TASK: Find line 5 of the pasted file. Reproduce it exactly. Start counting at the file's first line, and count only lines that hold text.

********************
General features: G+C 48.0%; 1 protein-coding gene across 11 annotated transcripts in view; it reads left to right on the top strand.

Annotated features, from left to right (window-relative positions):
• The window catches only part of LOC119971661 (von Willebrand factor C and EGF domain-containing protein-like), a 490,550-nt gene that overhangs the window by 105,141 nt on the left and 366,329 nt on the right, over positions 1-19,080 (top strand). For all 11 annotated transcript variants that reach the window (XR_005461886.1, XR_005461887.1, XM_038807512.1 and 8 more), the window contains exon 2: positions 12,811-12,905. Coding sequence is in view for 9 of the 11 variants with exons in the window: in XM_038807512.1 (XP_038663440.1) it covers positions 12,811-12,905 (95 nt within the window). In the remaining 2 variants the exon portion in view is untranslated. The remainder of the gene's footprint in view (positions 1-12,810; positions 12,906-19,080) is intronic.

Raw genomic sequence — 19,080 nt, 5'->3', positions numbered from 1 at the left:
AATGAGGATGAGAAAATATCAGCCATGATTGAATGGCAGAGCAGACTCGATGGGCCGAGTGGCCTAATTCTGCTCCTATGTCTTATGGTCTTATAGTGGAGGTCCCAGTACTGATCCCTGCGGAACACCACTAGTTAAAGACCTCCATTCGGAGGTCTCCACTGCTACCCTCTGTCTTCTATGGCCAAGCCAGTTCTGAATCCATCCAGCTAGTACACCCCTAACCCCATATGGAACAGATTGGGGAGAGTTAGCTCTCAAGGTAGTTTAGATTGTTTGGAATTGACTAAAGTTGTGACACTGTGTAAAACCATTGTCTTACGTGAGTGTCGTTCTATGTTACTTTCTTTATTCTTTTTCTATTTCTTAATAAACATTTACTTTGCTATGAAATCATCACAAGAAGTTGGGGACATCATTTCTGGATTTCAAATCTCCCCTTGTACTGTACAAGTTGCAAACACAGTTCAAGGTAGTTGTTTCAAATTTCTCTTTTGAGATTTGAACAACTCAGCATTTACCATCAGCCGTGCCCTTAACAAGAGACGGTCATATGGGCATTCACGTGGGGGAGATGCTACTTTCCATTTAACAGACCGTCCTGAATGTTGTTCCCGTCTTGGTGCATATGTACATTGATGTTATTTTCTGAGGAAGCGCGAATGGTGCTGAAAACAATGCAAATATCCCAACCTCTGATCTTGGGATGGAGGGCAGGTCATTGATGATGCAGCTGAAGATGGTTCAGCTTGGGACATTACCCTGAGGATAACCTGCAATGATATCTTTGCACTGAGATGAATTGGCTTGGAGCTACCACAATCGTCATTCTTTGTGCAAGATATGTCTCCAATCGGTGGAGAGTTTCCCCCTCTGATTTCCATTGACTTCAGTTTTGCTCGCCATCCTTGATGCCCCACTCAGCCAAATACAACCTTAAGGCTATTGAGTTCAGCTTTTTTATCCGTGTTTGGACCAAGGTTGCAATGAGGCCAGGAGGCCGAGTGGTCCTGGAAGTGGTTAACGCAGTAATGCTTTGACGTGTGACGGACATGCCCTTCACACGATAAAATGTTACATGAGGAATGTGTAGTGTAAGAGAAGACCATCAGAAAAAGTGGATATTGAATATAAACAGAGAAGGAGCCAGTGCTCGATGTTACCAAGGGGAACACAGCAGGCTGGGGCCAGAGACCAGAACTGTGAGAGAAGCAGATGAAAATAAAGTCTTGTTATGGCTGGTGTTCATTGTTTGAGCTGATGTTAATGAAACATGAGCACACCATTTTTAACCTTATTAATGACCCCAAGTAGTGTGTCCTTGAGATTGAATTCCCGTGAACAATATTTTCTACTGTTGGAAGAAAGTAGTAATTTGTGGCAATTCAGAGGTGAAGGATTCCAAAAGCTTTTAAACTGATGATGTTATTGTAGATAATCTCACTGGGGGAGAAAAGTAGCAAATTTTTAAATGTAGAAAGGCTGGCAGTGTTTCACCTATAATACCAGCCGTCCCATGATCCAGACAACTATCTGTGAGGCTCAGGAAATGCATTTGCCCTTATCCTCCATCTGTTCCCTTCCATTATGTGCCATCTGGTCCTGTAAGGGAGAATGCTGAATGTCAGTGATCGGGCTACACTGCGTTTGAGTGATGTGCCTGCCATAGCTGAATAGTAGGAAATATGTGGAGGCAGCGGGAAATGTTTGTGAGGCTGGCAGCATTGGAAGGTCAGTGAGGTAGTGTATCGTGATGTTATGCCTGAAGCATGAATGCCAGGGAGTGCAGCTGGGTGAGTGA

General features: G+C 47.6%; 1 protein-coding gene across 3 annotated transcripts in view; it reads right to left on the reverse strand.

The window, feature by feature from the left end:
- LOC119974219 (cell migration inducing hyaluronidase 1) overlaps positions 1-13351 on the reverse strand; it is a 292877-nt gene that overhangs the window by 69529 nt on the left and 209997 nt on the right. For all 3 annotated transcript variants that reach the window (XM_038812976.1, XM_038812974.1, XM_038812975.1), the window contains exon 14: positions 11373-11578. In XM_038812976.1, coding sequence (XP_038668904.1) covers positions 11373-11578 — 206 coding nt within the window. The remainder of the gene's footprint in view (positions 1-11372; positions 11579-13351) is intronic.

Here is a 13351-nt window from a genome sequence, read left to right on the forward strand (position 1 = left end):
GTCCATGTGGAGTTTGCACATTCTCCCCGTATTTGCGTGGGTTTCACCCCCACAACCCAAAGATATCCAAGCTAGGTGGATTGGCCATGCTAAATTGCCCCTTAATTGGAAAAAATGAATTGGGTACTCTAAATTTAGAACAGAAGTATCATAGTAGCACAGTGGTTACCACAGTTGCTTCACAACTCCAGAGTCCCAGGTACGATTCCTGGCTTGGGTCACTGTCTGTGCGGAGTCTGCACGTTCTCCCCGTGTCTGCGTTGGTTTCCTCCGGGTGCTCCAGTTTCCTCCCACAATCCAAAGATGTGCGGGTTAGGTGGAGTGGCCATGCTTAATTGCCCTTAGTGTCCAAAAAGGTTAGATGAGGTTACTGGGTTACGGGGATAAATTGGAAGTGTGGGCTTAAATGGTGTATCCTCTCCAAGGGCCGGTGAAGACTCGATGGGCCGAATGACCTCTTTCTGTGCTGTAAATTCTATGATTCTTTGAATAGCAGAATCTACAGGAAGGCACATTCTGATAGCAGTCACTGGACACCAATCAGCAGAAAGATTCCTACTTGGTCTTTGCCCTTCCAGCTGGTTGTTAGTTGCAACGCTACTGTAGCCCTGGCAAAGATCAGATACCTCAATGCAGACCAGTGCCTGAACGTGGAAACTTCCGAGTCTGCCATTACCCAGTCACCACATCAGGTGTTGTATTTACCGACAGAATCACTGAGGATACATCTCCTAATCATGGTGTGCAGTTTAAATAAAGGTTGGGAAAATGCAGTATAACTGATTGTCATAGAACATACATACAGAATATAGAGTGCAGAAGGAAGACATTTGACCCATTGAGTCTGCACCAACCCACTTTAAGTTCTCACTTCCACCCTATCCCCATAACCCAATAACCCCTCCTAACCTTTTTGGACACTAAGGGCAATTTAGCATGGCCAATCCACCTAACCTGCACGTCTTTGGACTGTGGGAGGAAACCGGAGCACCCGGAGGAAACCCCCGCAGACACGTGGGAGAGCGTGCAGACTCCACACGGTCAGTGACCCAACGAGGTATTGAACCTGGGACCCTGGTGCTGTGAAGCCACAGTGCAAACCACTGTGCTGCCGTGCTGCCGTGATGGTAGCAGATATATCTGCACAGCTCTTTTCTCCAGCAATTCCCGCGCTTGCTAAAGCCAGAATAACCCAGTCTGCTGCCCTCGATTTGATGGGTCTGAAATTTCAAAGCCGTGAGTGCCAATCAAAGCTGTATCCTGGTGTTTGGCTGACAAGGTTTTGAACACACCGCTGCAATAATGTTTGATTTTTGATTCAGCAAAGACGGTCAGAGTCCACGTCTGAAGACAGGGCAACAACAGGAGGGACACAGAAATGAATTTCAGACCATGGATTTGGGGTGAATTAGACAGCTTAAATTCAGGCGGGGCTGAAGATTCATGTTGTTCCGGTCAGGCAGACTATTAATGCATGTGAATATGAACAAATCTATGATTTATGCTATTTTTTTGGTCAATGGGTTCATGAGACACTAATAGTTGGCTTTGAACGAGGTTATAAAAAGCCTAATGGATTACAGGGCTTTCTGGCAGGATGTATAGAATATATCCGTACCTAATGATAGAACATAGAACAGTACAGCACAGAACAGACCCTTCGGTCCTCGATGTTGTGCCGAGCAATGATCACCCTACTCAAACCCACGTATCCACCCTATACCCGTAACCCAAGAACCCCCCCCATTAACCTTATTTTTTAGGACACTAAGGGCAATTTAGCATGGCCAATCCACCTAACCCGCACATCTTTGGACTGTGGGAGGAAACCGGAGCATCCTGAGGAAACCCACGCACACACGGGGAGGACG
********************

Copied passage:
AATGAGGATGAGAAAATATCAGCCATGATTGAATGGCAGAGCAGACTCGATGGGCCGAGTGGCCTAATTCTGCTCCTATGTCTTATGGTCTTATAGTGGAGGTCCCAGTACTGATCCCTGCGGAACACCACTAGTTAAAGACCTCCATTCGGAGGTCTCCACTGCTACCCTCTGTCTTCTATGGCCAAGCCAGTTCTGAATCCATCCAGCTAGTACACCCCTAACCCCATATGGAACAGATTGGGGAGAGTTAGCTCTCAAGGTAGTTTAGATTGTTTGGAATTGACTAAAGTTGTGACACTGTGTAAAACCATTGTCTTACGTGAGTGTCGTTCTATGTTACTTTCTTTATTCTTTTTCTATTTCTTAATAAACATTTACTTTGCTATGAAATCATCACAAGAAGTTGGGGACATCATTTCTGGATTTCAAATCTCCCCTTGTACTGTACAAGTTGCAAACACAGTTCAAGGTAGTTGTTTCAAATTTCTCTTTTGAGATTTGAACAACTCAGCATTTACCATCAGCCGTGCCCTTAACAAGAGACGGTCATATGGGCATTCACGTGGGGGAGATGCTACTTTCCATTTAACAGACCGTCCTGAATGTTGTTCCCGTCTTGGTGCATATGTACATTGATGTTATTTTCTGAGGAAGCGCGAATGGTGCTGAAAACAATGCAAATATCCCAACCTCTGATCTTGGGATGGAGGGCAGGTCATTGATGATGCAGCTGAAGATGGTTCAGCTTGGGACATTACCCTGAGGATAACCTGCAATGATATCTTTGCACTGAGATGAATTGGCTTGGAGCTACCACAATCGTCATTCTTTGTGCAAGATATGTCTCCAATCGGTGGAGAGTTTCCCCCTCTGATTTCCATTGACTTCAGTTTTGCTCGCCATCCTTGATGCCCCACTCAGCCAAATACAACCTTAAGGCTATTGAGTTCAGCTTTTTTATCCGTGTTTGGACCAAGGTTGCAATGAGGCCAGGAGGCCGAGTGGTCCTGGAAGTGGTTAACGCAGTAATGCTTTGACGTGTGACGGACATGCCCTTCACACGATAAAATGTTACATGAGGAATGTGTAGTGTAAGAGAAGACCATCAGAAAAAGTGGATATTGAATATAAACAGAGAAGGAGCCAGTGCTCGATGTTACCAAGGGGAACACAGCAGGCTGGGGCCAGAGACCAGAACTGTGAGAGAAGCAGATGAAAATAAAGTCTTGTTATGGCTGGTGTTCATTGTTTGAGCTGATGTTAATGAAACATGAGCACACCATTTTTAACCTTATTAATGACCCCAAGTAGTGTGTCCTTGAGATTGAATTCCCGTGAACAATATTTTCTACTGTTGGAAGAAAGTAGTAATTTGTGGCAATTCAGAGGTGAAGGATTCCAAAAGCTTTTAAACTGATGATGTTATTGTAGATAATCTCACTGGGGGAGAAAAGTAGCAAATTTTTAAATGTAGAAAGGCTGGCAGTGTTTCACCTATAATACCAGCCGTCCCATGATCCAGACAACTATCTGTGAGGCTCAGGAAATGCATTTGCCCTTATCCTCCATCTGTTCCCTTCCATTATGTGCCATCTGGTCCTGTAAGGGAGAATGCTGAATGTCAGTGATCGGGCTACACTGCGTTTGAGTGATGTGCCTGCCATAGCTGAATAGTAGGAAATATGTGGAGGCAGCGGGAAATGTTTGTGAGGCTGGCAGCATTGGAAGGTCAGTGAGGTAGTGTATCGTGATGTTATGCCTGAAGCATGAATGCCAGGGAGTGCAGCTGGGTGAGTGA